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New Study: How Can Television Be Improved for Deaf Children
This study is the first of its kind and will also examine the benefits of these services for deaf and hard of hearing viewers. Results are planned to be released in October this year.
The research follows Ofcom's announcement last year advising that more broadcasters would be required to provide an increased number of programmes that are accessible to deaf and hard of hearing under the 2004 Ofcom Code on Television Access Services. There are now around 70 channels that are regulated and and are required to comply with these regulations.
"We provide a significant part of the broadcasting industry with subtitles, sign language and audio description and wanted to make sure that our clients receive the maximum return on their investment. The results from the study will also be made available to Ofcom to ensure our research has the best effect on the industry as possible,” said Ruth Griffiths, Director of Access Services at BBC Broadcast.
"Very little research has been carried out that looks at access to television programmes for deaf children and young people, and yet it is an area of considerable growth and means deaf children get the chance to enjoy television as much as their hearing friends and siblings. This study is a welcome initiative and we hope it will enable us to better understand the needs of deaf children and encourage broadcasters to make any improvements needed,” said Susan Daniels, NDCS Chief Executive.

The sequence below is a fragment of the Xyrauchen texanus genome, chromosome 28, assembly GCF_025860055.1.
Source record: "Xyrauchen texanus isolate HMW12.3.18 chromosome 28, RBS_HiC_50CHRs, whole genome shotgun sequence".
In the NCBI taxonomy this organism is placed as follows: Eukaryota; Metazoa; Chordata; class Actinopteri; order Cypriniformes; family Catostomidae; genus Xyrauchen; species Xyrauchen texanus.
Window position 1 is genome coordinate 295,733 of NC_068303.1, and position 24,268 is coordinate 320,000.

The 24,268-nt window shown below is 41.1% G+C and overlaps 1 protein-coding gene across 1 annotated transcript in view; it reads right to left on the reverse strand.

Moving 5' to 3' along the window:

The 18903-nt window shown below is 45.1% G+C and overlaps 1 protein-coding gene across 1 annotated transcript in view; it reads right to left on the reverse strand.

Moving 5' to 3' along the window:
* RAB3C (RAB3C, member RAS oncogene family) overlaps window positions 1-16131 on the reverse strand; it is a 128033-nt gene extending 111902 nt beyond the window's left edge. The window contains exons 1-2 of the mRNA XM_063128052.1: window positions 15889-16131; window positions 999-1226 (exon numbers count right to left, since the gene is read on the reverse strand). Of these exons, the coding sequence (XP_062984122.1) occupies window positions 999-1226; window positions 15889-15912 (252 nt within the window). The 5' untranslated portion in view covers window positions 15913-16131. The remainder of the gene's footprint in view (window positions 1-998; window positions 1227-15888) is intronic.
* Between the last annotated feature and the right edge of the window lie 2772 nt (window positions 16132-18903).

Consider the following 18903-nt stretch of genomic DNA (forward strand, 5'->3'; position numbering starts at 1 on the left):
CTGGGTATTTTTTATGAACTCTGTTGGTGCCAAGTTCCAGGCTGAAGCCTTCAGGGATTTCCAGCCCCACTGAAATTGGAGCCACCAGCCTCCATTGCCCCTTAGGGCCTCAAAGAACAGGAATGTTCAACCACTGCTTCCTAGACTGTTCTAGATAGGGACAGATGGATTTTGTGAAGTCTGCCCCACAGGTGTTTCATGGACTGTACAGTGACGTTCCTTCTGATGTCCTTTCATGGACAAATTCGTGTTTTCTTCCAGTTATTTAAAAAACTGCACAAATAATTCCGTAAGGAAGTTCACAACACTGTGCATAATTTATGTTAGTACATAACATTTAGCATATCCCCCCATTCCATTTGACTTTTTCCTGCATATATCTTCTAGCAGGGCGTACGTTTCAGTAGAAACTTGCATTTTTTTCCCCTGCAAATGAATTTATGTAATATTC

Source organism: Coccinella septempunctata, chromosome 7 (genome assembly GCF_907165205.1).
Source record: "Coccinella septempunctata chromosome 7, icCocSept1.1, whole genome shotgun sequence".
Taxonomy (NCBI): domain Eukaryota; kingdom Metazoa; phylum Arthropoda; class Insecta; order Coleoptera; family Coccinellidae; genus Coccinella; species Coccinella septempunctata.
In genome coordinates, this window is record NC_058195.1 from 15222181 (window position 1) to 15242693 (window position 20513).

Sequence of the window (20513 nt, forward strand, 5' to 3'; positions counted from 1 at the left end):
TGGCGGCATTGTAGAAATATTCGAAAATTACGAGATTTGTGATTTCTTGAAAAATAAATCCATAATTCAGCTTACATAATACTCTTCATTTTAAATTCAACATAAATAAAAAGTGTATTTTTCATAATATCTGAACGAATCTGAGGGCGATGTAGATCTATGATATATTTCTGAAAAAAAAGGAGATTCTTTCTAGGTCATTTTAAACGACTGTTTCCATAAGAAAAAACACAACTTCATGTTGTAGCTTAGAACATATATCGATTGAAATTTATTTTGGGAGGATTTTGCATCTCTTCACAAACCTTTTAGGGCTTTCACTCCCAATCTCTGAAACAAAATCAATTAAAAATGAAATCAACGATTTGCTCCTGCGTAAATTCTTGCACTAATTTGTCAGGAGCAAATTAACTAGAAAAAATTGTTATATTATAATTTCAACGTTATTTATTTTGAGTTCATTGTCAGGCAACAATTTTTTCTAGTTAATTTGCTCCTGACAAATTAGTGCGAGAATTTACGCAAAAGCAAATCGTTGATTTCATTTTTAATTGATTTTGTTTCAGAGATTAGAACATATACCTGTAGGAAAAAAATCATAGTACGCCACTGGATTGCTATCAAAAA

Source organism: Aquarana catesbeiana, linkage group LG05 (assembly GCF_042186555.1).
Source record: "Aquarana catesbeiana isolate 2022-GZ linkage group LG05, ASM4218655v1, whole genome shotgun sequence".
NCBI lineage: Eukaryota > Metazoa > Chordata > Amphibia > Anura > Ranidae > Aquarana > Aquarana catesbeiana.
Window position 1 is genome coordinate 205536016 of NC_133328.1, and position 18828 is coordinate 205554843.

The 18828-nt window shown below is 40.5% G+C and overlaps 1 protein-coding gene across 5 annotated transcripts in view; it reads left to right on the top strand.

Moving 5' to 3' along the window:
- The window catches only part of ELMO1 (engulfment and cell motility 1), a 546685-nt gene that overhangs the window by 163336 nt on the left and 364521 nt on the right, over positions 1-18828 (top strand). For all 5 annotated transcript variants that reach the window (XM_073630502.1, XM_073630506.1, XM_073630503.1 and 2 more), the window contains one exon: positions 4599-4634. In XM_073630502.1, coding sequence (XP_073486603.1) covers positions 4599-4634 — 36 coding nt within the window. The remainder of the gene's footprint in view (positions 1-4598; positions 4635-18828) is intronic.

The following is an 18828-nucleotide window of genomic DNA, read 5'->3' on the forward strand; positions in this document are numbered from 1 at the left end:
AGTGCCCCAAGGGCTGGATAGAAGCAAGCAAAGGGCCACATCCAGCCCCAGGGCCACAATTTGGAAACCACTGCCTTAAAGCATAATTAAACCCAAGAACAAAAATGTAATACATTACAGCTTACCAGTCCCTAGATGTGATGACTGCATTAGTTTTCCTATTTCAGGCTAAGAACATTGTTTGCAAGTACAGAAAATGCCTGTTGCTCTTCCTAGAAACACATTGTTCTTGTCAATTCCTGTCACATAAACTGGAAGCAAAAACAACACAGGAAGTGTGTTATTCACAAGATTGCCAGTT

The National Deaf Children's Society will draw on its relationships with deaf children, their families and carers as well as links with mainstream schools to distribute a survey and conduct focus groups. BBC Broadcast will work with NDCS to analyse the results and then determine how access to services can be improved.
- Click here for BBC Broadcast's homepage at: www.bbcbroadcast.com
- The National Deaf Children's Society is at: www.ndcs.org.uk